12. ^ Mathers, Michael H. (1973). Riding the Rails. Boston: Gambit. p. 30. ISBN 0876450788. OCLC 757486.
  13. ^ "Life and Times of an American Hobo". Allvoices. September 21, 2010. Archived from the original on October 13, 2012. Retrieved November 1, 2015.
  14. ^ "Still Riding the Rails: Life as a Modern Hobo". HowStuffWorks. February 11, 2016.
  15. ^ MacGregor, Jeff; Schukar, Alyssa (May 2019). "The Last of the Great American Hobos". Smithsonian Magazine.
  16. ^ Bruns, Roger (1980). Knights of the Road: A Hobo History. New York: Methuen Inc. p. 201. ISBN 041600721X.
  17. ^ a b c d Wray, Mike; Wray, Charlie (2018). "Hobo Signs: Code of the Road?". Historic Graffiti Society. Retrieved February 25, 2020.
  18. ^ Moon, Gypsy: "Done and Been", p. 198. Indiana University Press, 1996.
  19. ^ a b c Moon, Gypsy: "Done and Been", p. 24. Indiana University Press, 1996.
  20. ^ Hodgman, John. (2006). The areas of my expertise : an almanac of complete world knowledge compiled with instructive annotation and arranged in useful order ... (Riverhead trade pbk. ed.). New York: Riverhead. ISBN 978-1594482229. OCLC 70672414.
  21. ^ "QR Code Stencil Generator and QR Hobo Codes". F.A.T., Free Art and Technology Lab. July 19, 2011. Retrieved July 18, 2012.
  22. ^ Rothstein, Edward (August 1, 2014). "Security Secrets, Dated but Real". The New York Times. Retrieved August 2, 2014.
  23. ^ "National Cryptological Museum – Virtual Tour". Retrieved October 5, 2010.
  24. ^ Webster's third new international dictionary of the English language, unabridged. Gove, Philip Babcock. Springfield, Mass.: Merriam-Webster. 1993. ISBN 0877792011. OCLC 27936328.{{cite book}}: CS1 maint: others (link)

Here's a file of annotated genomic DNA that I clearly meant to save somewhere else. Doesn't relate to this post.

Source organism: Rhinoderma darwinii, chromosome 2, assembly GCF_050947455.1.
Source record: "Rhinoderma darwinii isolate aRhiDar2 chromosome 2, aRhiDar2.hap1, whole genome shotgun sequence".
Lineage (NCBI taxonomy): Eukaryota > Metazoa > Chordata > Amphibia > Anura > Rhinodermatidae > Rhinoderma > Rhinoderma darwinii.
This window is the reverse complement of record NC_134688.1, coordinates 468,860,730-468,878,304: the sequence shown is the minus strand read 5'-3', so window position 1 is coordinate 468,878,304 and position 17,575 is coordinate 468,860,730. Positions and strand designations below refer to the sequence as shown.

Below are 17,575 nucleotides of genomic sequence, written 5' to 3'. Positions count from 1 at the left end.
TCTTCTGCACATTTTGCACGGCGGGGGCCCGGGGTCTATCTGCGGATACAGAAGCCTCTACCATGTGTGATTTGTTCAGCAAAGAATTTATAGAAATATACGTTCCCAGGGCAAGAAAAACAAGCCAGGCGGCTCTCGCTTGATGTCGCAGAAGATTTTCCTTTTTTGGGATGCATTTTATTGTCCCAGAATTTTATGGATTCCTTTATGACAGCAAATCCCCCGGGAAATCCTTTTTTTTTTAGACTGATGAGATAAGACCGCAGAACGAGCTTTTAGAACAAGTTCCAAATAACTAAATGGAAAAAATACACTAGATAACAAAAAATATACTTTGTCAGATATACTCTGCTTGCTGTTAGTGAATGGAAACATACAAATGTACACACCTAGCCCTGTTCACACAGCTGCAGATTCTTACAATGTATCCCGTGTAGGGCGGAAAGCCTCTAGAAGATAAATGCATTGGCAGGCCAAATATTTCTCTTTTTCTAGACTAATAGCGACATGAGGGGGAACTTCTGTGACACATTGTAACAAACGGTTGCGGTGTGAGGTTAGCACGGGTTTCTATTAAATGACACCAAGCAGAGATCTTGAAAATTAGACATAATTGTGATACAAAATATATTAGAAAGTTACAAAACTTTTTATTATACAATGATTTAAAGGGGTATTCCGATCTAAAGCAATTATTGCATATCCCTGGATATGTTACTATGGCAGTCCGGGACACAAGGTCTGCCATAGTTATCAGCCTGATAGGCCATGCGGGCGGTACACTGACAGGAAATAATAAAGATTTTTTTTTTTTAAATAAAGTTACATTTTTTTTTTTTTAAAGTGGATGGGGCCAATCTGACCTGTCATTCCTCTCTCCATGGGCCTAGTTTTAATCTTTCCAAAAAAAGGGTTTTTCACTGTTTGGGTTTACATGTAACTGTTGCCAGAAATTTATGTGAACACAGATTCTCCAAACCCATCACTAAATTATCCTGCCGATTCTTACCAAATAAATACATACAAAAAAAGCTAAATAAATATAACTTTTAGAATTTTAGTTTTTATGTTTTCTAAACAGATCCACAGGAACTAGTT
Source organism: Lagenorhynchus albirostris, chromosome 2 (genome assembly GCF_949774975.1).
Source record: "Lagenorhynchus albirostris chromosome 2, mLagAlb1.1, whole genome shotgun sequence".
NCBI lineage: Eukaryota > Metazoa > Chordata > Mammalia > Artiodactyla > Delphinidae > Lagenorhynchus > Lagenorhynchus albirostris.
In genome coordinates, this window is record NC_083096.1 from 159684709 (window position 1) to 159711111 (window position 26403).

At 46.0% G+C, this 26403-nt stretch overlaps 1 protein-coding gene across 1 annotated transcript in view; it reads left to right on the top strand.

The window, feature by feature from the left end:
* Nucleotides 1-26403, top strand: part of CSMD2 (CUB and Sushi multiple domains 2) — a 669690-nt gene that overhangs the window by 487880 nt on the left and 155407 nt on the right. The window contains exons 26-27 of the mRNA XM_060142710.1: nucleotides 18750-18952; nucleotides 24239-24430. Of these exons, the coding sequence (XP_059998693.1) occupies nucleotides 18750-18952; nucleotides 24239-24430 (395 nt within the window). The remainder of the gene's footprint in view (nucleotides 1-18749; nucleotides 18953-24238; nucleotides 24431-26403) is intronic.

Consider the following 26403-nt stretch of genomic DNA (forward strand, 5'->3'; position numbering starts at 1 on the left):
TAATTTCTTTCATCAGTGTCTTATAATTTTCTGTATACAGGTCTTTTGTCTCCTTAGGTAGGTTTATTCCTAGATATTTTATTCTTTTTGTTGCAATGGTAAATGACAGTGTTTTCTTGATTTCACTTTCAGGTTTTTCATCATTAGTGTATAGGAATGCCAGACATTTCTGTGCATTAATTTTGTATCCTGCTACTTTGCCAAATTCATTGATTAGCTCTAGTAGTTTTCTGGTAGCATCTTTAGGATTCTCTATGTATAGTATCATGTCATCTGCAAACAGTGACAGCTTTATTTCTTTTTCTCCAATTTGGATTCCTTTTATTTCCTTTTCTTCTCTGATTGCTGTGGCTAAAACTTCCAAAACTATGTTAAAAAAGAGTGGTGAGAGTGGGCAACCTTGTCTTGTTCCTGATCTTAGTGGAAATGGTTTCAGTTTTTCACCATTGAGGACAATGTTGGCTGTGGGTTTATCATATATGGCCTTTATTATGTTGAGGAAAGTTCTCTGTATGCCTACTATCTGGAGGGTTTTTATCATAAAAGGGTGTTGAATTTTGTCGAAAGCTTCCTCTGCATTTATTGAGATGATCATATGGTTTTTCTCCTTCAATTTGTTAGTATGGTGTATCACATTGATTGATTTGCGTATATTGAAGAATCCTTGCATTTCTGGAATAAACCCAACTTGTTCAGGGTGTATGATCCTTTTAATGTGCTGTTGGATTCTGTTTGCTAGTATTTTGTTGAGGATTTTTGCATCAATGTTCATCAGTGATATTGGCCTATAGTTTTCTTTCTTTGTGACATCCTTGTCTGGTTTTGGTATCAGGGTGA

25. ^ Anderson, Nels (March 1932). "American Tramp and Underworld Slang. Godfrey Irwin (book review)". American Journal of Sociology. 37 (5): 842. doi:10.1086/215902.
  26. ^ London, Jack (2005) [1907]. The Road. Project Gutenberg.
  27. ^ a b Daniel, Bill. Who Is Bozo Texino? (documentary). Self-published: billdaniel.net, 2005.
  28. ^ Wray, Mike; Wray, Charlie (2018). "Moniker: Mark of the Tramp". Historic Graffiti Society. Retrieved February 25, 2020.
  29. ^ "Iowa's Hobo Convention". www.mentalfloss.com. January 21, 2014. Retrieved December 20, 2019.
  30. ^ "Hobo Code". National Hobo Museum. Archived from the original on July 24, 2011. Retrieved April 20, 2014.
  31. ^ Lammle, Rob (January 21, 2014). "Strange States: Iowa's Hobo Convention". Mental Floss. Retrieved November 1, 2015.
  32. ^ "Tucson Citizen Morgue". Tucsoncitizen.com. April 6, 2009. Retrieved May 7, 2013.
  33. ^ "Louis L'amour: A brief biography". louislamour.com. Retrieved December 7, 2008.
  34. ^ Niven, Frederick (1927). Wild Honey. New York: Dodd, Mead & Company.
  35. ^ "Bob Nolan". AllMusic.
  36. ^ "Down and Out in Paris and London". Archived from the original on October 10, 2012. Retrieved December 7, 2012.
  37. ^ Van Ronk, Dave. The Mayor of MacDougal Street. 2005.
  38. ^ "Dale Wasserman, 94; Playwright Created 'Man of La Mancha'" obituary by Dennis McLellan of the Los Angeles Times, printed in The Washington Post December 29, 2008.
  39. ^ Leeflang, Gerard (1984). American Travels of a Dutch Hobo, 1923–1926. Iowa State University Press. ISBN 978-0813808888.
  40. ^ "The Great Depression – The Story of 250,000 Teenagers Who Left Home and Ride the Rails". Erroluys.com. 1933. Archived from the original on May 5, 2013. Retrieved May 7, 2013.
  41. ^ Thrilling Detective Heroes, John Locke & John Wooley, eds. (Silver Spring, MD: Adventure House, 2007)
  42. ^ "Series List".
  43. ^ "Here Comes Your Man". Frankblack.net. Retrieved May 7, 2013.
  44. ^ Hobo Bill's Last Ride by Jimmie Rodgers (1929) on YouTube
  45. ^ Waiting for a Train by Jimmie Rodgers (1928) on YouTube
  46. ^ "King of the Hobos". www.brownpapertickets.com. Retrieved October 11, 2014.
  47. ^ "HOOP DREAMS". Chicago Tribune. October 26, 1995.

Further reading[edit]

External links[edit]

  • The dictionary definition of hobo at Wiktionary
  • Media related to Hobos at Wikimedia Commons